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7 December 2018 05:08:39 |Agri Safety and Rural Crime,Cattle,News

One in five roadkill badgers in Cheshire tested positive for bTB


Bovine TB in cattle in Britain is concentrated in South West England and South Wales, but has been gradually spreading northwards in England

Bovine TB in cattle in Britain is concentrated in South West England and South Wales, but has been gradually spreading northwards in England

The first study to test for bovine TB in badgers on the edge of the cattle TB epidemic in England has shown that one in five badgers tested positive for the disease.
The pilot survey was carried out on road-killed badgers collected in Cheshire in 2014 through a local TB group that included farmers.
Scientists from the Universities of Nottingham, Liverpool and Lancaster tested the carcasses for the bacteria that cause bovine TB, Mycobacterium bovis (M.bovis), and found that around 20% were infected.
Furthermore, the strain of M.bovis found in Cheshire badgers was the same as that found in cattle in the same area.
The results of the study have been published in Scientific Reports.
Although there have been several published studies of bovine TB in badgers in the South West of England, where the infection is endemic in both cattle and badgers, this is the first study of infection in badgers on the expanding edge of the cattle epidemic.


Previous studies in Cheshire, from between 10 and 30 years ago when bovine infection was rare in the area, found only a few infected badgers in the south-east of the county.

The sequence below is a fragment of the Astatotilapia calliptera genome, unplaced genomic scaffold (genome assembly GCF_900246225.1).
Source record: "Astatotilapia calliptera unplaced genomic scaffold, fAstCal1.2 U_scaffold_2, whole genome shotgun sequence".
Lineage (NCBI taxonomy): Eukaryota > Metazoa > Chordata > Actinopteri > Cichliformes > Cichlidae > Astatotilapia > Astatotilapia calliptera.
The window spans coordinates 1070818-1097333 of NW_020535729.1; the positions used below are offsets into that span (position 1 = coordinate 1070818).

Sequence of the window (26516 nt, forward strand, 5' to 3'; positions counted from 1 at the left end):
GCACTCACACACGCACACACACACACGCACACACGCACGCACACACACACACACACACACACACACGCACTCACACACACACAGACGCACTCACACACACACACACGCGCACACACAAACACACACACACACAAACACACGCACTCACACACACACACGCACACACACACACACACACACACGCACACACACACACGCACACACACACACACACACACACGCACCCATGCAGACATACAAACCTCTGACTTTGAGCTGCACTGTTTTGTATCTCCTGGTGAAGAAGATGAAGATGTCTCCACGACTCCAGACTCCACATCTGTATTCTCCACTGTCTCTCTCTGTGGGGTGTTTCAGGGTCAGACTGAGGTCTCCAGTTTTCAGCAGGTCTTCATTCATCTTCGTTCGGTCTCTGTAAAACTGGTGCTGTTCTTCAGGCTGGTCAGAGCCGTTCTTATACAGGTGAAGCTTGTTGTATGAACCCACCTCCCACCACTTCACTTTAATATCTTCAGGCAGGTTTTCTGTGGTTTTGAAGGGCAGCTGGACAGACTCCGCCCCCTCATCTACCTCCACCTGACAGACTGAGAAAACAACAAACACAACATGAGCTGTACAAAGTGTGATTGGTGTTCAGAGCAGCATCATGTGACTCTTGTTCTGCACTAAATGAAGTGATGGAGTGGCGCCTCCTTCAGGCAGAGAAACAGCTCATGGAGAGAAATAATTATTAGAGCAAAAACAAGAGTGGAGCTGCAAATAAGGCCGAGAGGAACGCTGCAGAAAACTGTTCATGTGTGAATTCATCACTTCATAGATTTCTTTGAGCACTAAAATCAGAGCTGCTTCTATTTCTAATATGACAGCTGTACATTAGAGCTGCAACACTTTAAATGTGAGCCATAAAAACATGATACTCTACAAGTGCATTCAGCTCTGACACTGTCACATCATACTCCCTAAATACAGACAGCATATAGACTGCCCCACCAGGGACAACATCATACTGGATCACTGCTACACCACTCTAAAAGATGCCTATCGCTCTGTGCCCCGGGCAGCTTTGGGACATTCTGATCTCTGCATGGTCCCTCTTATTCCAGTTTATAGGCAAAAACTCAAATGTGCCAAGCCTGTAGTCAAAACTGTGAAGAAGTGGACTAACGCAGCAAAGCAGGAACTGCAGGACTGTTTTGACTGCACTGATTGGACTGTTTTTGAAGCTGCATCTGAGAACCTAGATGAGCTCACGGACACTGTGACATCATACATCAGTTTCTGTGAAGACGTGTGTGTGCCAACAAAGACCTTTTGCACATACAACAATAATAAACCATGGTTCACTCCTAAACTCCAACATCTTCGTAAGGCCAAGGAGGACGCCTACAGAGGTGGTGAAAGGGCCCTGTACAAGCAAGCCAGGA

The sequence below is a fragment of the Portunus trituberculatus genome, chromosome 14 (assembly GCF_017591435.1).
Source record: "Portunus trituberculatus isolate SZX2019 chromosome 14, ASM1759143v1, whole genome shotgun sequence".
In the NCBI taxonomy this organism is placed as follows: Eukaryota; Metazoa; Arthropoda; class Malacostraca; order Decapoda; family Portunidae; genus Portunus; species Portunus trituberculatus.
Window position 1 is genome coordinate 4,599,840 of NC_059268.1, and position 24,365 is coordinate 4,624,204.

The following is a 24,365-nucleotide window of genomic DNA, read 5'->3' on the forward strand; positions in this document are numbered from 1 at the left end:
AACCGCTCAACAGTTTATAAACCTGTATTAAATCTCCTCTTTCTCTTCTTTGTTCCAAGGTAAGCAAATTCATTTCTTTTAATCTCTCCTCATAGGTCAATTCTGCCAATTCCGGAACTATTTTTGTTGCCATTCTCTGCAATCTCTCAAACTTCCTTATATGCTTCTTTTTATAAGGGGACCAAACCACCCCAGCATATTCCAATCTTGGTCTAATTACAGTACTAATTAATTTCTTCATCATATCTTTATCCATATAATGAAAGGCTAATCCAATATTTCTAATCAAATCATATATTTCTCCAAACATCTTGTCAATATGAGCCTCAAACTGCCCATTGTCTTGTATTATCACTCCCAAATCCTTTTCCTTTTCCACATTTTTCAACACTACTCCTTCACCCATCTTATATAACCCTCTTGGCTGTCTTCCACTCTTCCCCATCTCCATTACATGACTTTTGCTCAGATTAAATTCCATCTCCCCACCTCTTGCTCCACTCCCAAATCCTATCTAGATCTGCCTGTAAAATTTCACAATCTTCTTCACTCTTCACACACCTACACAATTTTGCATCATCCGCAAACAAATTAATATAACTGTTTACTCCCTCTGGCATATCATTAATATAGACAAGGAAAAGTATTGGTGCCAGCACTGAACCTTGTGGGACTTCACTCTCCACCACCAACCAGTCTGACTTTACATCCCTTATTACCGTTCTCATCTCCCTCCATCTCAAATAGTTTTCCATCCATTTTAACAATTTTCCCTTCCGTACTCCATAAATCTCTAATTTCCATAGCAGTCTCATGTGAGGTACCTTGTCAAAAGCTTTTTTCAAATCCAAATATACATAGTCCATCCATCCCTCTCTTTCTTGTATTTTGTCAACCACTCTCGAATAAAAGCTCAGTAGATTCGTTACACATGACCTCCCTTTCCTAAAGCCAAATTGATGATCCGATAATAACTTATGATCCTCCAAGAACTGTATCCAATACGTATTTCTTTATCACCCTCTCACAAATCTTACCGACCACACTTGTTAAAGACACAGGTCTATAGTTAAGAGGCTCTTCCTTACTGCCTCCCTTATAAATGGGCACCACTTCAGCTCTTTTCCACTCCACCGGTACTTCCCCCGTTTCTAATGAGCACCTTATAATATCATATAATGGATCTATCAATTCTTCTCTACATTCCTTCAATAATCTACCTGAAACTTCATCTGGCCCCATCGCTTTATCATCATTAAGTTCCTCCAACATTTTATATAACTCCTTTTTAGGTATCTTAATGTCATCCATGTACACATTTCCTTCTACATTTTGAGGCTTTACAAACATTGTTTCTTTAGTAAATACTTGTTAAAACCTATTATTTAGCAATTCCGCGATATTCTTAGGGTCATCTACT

However, while these findings strongly suggest that both badgers and cattle were part of the same geographically expanding epidemic in Cheshire, the direction of any cross-species transmission and the drivers of this expansion cannot be determined from this study.
Professor Malcolm Bennett from Nottingham University said: “The role of badgers in the geographic expansion of the bTB epidemic in England is not at all clear, and there is huge controversy surrounding the use of culling badgers to control the disease.
“While there is general agreement that in endemic areas the disease can be transmitted among and between cattle and badgers, the role of badgers in the expansion of the epidemic has not been studied.”
Prof Bennett added: “The epidemic could expand through cattle-to-cattle or badger-to-badger transmission, or a combination of the two with cross-species transmission.
“Determining whether or not badgers on the edge of the cattle epidemic have TB is the first step in unpicking this tangle of cause and effect, and examining badgers that had already been killed on the roads seemed the obvious way to collect the evidence for this pilot study,” he said.
At the time of planning the project, bovine TB in cattle in much of Cheshire was regarded as sporadic and it was intended that the study investigate the disease in badgers ahead of the epidemic front.


In the event, 2014 saw large increase in recorded bovine TB outbreaks in Cheshire herds, over a wider area than in previous years, and data from TB surveillance in cattle in Cheshire in 2014 were therefore included in this study for comparison with the findings in badgers through a collaboration with APHA both regionally and at Weybridge.
A more recent and larger study of infection rates in roadkill badgers in six counties on the edge of the cattle epidemic, core-funded by Defra and using much the same approach, is expected to publish its results early next year.
Bovine TB in cattle in Britain is concentrated in South West England and South Wales, but has been gradually spreading northwards in England.




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